Posted on 15 February 2011 with categories: Senkou no Night Raid

Most DVD episodes are random side-stories that if they’re lucky, have something to do with the main story. This one is different though: it shows a vital conclusion to this series. The story is over now, but it tells what happened to the characters after the events of the TV-series: what happened to them, and how they changed.

It was mostly centred around Kazura, as this episode hints that he died in a rebellion, started by his former classmates. Before that happens he’s able to meet Aoi (who recovered and is now travelling with Shizune) and Yukina, who has been handling Natsume’s death. Again, they really did justice to the setting: they didn’t choose a cheap way out. Even Aoi helping Kazura from out of nowhere didn’t really have an effect, and he made the conscious decision to help his former classmates.

It was also wonderfully told. This had none of the acting problems of the TV-series, and the actors probably put out some of the most believable performances of the entire series. Obviously the story being less epic really helped there, but even compared to the other DVD special, the pacing and atmosphere felt very natural here. I also really like how the creators used that story of the escaped panther to subtly spice up this episode. If you liked the TV-series, then this episode is a must watch.
Rating: ** (Excellent)

Posted on 3 July 2010 with categories: Senkou no Night Raid

Okay. So apparently an episode 0 got released. I assume that it’s a DVD-episode, but I don’t think we’ve ever gotten one of these this fast. I mean, it hasn’t even been a week since the series ended. If this trend is going to continue throughout all of the Anime no Chikara series however, then we might have the beginning of a very interesting trend and attempt to lengthen anime beyond thirteen episodes.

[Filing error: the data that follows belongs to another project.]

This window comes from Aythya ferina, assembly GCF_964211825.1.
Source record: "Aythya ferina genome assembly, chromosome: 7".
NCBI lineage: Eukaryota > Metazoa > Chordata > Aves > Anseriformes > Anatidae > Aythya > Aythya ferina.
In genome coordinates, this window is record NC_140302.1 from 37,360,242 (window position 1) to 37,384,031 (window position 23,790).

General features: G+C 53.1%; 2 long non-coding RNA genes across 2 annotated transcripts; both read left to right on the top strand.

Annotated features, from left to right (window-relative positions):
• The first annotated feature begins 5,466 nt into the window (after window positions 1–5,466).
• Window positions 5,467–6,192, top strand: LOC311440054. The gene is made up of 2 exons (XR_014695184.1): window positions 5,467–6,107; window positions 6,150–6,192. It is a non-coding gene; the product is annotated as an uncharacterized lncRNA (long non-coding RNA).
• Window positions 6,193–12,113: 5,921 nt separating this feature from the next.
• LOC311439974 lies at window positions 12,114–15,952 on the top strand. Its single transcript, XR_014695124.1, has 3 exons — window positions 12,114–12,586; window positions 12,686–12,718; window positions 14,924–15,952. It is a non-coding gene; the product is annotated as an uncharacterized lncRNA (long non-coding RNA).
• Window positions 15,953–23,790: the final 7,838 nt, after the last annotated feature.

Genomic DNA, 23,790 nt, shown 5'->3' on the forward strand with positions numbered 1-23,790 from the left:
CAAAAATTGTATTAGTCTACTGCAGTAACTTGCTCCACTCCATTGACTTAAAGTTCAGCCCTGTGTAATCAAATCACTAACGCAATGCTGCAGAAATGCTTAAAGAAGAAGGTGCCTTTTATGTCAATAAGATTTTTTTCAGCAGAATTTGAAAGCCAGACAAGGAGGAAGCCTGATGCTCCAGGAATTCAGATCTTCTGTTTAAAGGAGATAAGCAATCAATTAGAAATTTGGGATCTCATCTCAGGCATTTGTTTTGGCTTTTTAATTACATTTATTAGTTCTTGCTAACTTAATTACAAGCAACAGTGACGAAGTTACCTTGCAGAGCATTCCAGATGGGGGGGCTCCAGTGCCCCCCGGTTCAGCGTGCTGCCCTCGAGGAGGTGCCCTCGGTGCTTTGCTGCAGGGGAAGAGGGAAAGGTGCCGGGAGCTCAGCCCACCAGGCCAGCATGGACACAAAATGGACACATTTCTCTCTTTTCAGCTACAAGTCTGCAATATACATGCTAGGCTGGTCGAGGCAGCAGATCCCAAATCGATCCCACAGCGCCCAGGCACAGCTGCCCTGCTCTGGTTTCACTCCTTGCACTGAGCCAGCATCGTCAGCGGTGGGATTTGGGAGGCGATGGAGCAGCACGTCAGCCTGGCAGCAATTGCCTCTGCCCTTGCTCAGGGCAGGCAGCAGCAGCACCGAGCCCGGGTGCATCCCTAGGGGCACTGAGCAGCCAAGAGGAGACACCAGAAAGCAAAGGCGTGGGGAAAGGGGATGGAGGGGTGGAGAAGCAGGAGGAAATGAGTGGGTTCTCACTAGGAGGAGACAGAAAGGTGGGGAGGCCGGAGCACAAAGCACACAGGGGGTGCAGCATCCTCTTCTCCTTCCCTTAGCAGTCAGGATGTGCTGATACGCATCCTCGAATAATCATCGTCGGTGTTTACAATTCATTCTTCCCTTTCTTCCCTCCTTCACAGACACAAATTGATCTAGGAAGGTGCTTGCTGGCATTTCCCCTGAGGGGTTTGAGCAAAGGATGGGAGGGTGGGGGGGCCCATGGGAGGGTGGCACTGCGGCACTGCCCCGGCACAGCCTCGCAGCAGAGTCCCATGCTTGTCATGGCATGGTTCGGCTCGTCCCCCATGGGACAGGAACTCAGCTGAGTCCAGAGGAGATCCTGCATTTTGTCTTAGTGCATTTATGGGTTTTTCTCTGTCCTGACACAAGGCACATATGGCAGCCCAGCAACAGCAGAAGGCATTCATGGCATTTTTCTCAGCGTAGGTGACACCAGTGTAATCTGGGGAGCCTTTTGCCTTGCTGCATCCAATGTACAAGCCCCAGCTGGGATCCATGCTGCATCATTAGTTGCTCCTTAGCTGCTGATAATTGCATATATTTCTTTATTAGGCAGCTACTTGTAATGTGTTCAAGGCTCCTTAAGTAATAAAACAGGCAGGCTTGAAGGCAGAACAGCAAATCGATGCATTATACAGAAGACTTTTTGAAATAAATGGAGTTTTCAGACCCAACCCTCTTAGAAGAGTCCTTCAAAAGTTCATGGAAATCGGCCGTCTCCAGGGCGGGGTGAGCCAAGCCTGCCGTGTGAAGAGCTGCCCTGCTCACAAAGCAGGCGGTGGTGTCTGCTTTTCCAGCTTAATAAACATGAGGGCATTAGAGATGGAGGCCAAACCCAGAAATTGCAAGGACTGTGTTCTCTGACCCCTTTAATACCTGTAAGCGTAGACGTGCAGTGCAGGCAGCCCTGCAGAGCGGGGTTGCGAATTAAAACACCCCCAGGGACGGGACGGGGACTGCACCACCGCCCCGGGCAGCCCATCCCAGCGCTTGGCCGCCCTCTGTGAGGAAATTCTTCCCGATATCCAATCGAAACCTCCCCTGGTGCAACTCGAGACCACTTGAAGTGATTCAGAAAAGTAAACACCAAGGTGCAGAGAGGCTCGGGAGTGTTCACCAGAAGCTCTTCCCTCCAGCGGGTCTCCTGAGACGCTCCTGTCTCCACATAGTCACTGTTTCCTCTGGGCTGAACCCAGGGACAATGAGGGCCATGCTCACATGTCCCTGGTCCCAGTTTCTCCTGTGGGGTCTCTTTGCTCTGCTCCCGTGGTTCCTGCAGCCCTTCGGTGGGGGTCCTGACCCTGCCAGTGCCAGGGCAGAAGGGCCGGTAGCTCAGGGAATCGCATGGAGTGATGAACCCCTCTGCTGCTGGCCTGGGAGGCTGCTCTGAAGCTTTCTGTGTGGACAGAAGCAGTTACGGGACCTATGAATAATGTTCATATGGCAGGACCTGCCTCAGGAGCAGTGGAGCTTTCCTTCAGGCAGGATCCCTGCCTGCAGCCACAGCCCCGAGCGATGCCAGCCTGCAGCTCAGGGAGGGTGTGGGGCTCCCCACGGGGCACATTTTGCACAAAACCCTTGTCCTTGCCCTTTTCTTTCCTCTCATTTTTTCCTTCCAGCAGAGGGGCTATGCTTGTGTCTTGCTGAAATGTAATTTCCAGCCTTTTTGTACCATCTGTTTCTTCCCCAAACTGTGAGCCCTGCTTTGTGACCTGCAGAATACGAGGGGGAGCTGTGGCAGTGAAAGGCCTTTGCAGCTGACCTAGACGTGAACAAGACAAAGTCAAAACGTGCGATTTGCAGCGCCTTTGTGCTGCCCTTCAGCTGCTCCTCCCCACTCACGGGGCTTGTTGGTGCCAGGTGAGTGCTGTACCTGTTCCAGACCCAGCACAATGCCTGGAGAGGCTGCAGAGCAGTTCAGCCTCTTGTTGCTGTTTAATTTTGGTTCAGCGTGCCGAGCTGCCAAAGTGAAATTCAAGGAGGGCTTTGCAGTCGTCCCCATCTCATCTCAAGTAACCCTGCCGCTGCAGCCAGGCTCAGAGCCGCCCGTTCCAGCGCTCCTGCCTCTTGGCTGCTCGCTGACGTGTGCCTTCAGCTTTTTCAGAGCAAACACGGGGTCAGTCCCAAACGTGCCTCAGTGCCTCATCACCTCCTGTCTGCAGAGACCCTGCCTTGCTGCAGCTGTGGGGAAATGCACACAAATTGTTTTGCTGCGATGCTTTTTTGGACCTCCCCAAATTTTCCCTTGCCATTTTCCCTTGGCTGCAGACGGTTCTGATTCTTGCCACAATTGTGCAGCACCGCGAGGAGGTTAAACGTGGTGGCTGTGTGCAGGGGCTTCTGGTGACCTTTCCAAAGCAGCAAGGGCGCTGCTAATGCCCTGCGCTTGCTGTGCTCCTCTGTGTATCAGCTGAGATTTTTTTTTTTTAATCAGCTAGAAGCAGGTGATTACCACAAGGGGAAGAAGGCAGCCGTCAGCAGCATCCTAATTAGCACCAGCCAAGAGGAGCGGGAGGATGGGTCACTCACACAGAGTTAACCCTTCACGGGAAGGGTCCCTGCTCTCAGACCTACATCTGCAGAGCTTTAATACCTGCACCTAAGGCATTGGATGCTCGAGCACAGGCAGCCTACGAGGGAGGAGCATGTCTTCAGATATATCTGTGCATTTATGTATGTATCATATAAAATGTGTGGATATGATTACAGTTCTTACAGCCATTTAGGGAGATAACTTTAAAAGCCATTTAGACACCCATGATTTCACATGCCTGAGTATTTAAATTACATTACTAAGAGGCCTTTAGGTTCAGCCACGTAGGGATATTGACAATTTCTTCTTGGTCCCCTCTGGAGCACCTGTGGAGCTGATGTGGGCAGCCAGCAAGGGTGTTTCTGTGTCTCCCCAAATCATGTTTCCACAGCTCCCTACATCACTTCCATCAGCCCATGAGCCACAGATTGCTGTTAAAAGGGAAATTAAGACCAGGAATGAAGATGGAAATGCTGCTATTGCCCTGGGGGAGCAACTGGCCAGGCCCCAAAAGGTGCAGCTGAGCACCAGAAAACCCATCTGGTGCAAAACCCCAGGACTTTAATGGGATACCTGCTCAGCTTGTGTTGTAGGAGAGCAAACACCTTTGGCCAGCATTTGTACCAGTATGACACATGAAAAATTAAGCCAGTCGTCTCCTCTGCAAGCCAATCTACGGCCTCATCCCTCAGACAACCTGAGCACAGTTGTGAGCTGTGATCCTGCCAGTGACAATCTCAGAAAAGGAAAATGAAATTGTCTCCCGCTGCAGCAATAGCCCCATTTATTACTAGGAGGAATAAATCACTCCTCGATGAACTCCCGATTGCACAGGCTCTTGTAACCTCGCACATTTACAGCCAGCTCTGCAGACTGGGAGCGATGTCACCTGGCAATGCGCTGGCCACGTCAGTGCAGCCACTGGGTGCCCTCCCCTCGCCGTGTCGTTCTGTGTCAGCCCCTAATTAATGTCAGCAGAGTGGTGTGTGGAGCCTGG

This episode plays before the entire series: we’re on a boat, and we get to see the point at which all of the lead characters are introduced to each other. A very important episode, and I’m very glad that it’s this that the creators decided to focus on, compared to Sora no Oto’s DVD episode. The rest of the episode was about a standalone story about the infiltration of a group of human smugglers who posed as a film making company on that same boat.

I actually believe that this serves as a better introduction than episode one. It’s nicely action-packed, we get to immediately see a bit of intrigue, the characters are properly introduced and I think that it’ll give a favourable impression on more people than that that real first episode did, which rather haphazardly threw in the concept of superpowers.

The story of the episode itself was interesting in the way that none of the main characters knew about each other, so you could all see the jobs in which they infiltrated intertwined as they waited for the right moment. The problem with it was that the villain was a bit stupid to just leave an enemy like that unconscious without confirming whether he really was harmless. This brings me back to the earlier criticism I had about this series, before it came with episode seven: the spies in this series are closer to James Bond than actual spies.

Still, I wonder: Sora no Oto is going to have a total of two DVD only episodes. Will Senkou no Night Raid be the same? I’m especially interested if one of the later episodes contains one as well: at that point, there’s going to be no way for the creators to squeeze in an episode with a pointless or random story, so who knows what they’ll end up contributing to?

That attempted rape was… heavy, though. The way that the creators made no attempt at focusing at how Yukina was about to be violated by a creepy old pervert.
Rating: * (Good)

Posted on 28 June 2010 with categories: Anime Reviews, Senkou no Night Raid